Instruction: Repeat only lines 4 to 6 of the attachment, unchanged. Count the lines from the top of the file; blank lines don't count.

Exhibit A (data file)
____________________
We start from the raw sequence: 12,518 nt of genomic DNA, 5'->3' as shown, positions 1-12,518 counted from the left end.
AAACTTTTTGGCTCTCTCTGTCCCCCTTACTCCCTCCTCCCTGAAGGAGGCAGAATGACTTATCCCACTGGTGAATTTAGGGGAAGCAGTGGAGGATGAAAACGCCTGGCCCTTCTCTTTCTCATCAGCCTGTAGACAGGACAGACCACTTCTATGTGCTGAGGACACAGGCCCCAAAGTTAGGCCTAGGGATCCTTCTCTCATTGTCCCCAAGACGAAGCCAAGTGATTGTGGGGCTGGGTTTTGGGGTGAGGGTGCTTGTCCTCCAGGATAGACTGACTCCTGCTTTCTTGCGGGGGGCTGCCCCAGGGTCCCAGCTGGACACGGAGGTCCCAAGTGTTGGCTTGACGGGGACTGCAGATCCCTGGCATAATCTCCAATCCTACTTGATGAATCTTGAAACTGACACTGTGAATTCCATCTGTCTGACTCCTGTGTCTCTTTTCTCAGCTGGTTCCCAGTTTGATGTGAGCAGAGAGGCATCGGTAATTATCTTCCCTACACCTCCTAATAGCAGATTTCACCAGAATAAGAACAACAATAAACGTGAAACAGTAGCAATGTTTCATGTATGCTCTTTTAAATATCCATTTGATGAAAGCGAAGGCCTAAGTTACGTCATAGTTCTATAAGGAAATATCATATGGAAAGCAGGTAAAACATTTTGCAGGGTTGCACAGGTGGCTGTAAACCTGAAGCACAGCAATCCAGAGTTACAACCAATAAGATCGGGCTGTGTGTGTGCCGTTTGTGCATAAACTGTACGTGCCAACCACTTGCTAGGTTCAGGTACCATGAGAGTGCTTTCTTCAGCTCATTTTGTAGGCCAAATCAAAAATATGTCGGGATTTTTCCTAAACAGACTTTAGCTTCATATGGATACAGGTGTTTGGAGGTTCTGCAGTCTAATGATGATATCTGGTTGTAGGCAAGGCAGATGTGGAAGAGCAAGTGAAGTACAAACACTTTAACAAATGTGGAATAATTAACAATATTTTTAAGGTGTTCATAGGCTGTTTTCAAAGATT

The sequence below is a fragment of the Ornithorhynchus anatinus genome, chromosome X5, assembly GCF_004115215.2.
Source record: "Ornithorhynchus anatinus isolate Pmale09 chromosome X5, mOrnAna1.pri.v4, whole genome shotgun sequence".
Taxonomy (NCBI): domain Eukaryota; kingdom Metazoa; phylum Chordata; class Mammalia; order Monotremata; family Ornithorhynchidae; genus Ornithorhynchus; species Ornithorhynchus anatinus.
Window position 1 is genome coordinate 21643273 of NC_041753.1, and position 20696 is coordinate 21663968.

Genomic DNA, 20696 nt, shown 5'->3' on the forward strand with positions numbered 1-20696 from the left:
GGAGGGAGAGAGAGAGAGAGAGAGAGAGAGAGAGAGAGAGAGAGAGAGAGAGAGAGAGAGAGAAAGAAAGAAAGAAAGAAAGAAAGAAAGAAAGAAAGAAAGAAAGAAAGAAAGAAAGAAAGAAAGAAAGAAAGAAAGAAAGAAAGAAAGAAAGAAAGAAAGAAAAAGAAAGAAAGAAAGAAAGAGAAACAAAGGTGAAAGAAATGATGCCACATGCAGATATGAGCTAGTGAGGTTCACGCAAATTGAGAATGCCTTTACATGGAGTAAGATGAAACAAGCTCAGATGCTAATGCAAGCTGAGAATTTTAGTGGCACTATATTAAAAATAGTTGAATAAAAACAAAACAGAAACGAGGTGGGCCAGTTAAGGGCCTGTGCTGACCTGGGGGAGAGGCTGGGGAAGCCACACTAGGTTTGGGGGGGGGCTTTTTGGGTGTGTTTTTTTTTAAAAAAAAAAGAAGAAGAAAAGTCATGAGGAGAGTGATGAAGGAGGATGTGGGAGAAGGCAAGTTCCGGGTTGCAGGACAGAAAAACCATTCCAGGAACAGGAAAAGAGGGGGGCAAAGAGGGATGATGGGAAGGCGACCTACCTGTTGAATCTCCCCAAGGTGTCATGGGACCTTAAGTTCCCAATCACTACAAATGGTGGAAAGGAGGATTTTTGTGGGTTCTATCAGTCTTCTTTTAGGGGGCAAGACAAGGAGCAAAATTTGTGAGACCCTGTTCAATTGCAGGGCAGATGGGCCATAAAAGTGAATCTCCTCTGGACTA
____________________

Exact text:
Source record: "Ornithorhynchus anatinus isolate Pmale09 chromosome X5, mOrnAna1.pri.v4, whole genome shotgun sequence".
Taxonomy (NCBI): domain Eukaryota; kingdom Metazoa; phylum Chordata; class Mammalia; order Monotremata; family Ornithorhynchidae; genus Ornithorhynchus; species Ornithorhynchus anatinus.
Window position 1 is genome coordinate 21643273 of NC_041753.1, and position 20696 is coordinate 21663968.